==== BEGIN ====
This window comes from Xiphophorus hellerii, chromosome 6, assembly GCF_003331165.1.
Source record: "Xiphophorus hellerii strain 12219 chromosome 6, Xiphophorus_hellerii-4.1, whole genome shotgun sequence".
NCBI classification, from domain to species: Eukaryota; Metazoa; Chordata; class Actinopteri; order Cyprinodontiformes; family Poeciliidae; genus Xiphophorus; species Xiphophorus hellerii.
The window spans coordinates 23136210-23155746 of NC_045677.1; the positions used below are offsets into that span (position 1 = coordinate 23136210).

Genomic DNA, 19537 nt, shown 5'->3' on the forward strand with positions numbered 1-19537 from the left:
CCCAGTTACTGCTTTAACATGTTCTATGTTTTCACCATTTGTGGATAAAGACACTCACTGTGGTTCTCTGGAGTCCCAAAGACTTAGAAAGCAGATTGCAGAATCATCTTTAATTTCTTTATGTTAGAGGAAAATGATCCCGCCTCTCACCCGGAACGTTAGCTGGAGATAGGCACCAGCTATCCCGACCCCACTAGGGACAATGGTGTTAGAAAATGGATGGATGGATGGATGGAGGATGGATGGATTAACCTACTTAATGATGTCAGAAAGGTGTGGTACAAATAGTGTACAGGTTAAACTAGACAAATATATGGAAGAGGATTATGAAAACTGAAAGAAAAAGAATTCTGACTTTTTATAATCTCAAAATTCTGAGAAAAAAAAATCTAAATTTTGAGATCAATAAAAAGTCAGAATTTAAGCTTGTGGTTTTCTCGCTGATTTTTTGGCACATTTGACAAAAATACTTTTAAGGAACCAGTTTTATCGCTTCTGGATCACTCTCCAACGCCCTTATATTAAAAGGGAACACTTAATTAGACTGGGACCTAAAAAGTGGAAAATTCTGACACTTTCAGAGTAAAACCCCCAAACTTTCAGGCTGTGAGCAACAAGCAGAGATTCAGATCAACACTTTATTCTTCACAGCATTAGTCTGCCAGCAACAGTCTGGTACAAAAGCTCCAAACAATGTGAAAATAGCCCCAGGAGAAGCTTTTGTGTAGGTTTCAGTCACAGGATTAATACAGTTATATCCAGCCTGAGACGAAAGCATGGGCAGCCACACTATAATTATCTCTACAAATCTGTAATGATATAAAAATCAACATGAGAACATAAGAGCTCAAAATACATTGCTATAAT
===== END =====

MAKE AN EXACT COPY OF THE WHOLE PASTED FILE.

This window comes from Xiphophorus hellerii, chromosome 6, assembly GCF_003331165.1.
Source record: "Xiphophorus hellerii strain 12219 chromosome 6, Xiphophorus_hellerii-4.1, whole genome shotgun sequence".
NCBI classification, from domain to species: Eukaryota; Metazoa; Chordata; class Actinopteri; order Cyprinodontiformes; family Poeciliidae; genus Xiphophorus; species Xiphophorus hellerii.
The window spans coordinates 23136210-23155746 of NC_045677.1; the positions used below are offsets into that span (position 1 = coordinate 23136210).

Genomic DNA, 19537 nt, shown 5'->3' on the forward strand with positions numbered 1-19537 from the left:
CCCAGTTACTGCTTTAACATGTTCTATGTTTTCACCATTTGTGGATAAAGACACTCACTGTGGTTCTCTGGAGTCCCAAAGACTTAGAAAGCAGATTGCAGAATCATCTTTAATTTCTTTATGTTAGAGGAAAATGATCCCGCCTCTCACCCGGAACGTTAGCTGGAGATAGGCACCAGCTATCCCGACCCCACTAGGGACAATGGTGTTAGAAAATGGATGGATGGATGGATGGAGGATGGATGGATTAACCTACTTAATGATGTCAGAAAGGTGTGGTACAAATAGTGTACAGGTTAAACTAGACAAATATATGGAAGAGGATTATGAAAACTGAAAGAAAAAGAATTCTGACTTTTTATAATCTCAAAATTCTGAGAAAAAAAAATCTAAATTTTGAGATCAATAAAAAGTCAGAATTTAAGCTTGTGGTTTTCTCGCTGATTTTTTGGCACATTTGACAAAAATACTTTTAAGGAACCAGTTTTATCGCTTCTGGATCACTCTCCAACGCCCTTATATTAAAAGGGAACACTTAATTAGACTGGGACCTAAAAAGTGGAAAATTCTGACACTTTCAGAGTAAAACCCCCAAACTTTCAGGCTGTGAGCAACAAGCAGAGATTCAGATCAACACTTTATTCTTCACAGCATTAGTCTGCCAGCAACAGTCTGGTACAAAAGCTCCAAACAATGTGAAAATAGCCCCAGGAGAAGCTTTTGTGTAGGTTTCAGTCACAGGATTAATACAGTTATATCCAGCCTGAGACGAAAGCATGGGCAGCCACACTATAATTATCTCTACAAATCTGTAATGATATAAAAATCAACATGAGAACATAAGAGCTCAAAATACATTGCTATAAT